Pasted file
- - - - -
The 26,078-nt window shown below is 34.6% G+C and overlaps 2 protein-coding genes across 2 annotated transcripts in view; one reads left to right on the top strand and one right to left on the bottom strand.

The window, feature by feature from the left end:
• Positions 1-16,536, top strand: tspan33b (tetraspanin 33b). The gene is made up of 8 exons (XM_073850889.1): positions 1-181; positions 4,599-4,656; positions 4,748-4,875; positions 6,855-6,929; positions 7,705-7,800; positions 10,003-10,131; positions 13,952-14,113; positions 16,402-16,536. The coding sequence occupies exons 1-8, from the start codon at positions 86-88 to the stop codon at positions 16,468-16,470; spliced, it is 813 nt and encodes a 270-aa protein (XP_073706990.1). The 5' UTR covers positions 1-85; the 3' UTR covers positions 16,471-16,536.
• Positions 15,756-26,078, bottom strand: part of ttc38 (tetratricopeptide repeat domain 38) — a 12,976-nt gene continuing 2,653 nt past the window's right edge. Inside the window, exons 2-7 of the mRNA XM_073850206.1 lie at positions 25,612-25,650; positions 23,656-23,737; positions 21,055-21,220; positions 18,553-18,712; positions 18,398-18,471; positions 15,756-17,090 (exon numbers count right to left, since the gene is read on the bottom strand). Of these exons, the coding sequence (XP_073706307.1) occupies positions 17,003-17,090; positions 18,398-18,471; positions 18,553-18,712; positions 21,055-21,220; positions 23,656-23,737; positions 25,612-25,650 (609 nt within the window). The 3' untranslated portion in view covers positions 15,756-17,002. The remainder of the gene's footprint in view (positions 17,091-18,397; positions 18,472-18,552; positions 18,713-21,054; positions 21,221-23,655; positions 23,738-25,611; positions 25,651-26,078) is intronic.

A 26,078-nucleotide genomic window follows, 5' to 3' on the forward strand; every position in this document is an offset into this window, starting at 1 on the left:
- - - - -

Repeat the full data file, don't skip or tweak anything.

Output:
The 26,078-nt window shown below is 34.6% G+C and overlaps 2 protein-coding genes across 2 annotated transcripts in view; one reads left to right on the top strand and one right to left on the bottom strand.

The window, feature by feature from the left end:
• Positions 1-16,536, top strand: tspan33b (tetraspanin 33b). The gene is made up of 8 exons (XM_073850889.1): positions 1-181; positions 4,599-4,656; positions 4,748-4,875; positions 6,855-6,929; positions 7,705-7,800; positions 10,003-10,131; positions 13,952-14,113; positions 16,402-16,536. The coding sequence occupies exons 1-8, from the start codon at positions 86-88 to the stop codon at positions 16,468-16,470; spliced, it is 813 nt and encodes a 270-aa protein (XP_073706990.1). The 5' UTR covers positions 1-85; the 3' UTR covers positions 16,471-16,536.
• Positions 15,756-26,078, bottom strand: part of ttc38 (tetratricopeptide repeat domain 38) — a 12,976-nt gene continuing 2,653 nt past the window's right edge. Inside the window, exons 2-7 of the mRNA XM_073850206.1 lie at positions 25,612-25,650; positions 23,656-23,737; positions 21,055-21,220; positions 18,553-18,712; positions 18,398-18,471; positions 15,756-17,090 (exon numbers count right to left, since the gene is read on the bottom strand). Of these exons, the coding sequence (XP_073706307.1) occupies positions 17,003-17,090; positions 18,398-18,471; positions 18,553-18,712; positions 21,055-21,220; positions 23,656-23,737; positions 25,612-25,650 (609 nt within the window). The 3' untranslated portion in view covers positions 15,756-17,002. The remainder of the gene's footprint in view (positions 17,091-18,397; positions 18,472-18,552; positions 18,713-21,054; positions 21,221-23,655; positions 23,738-25,611; positions 25,651-26,078) is intronic.

A 26,078-nucleotide genomic window follows, 5' to 3' on the forward strand; every position in this document is an offset into this window, starting at 1 on the left: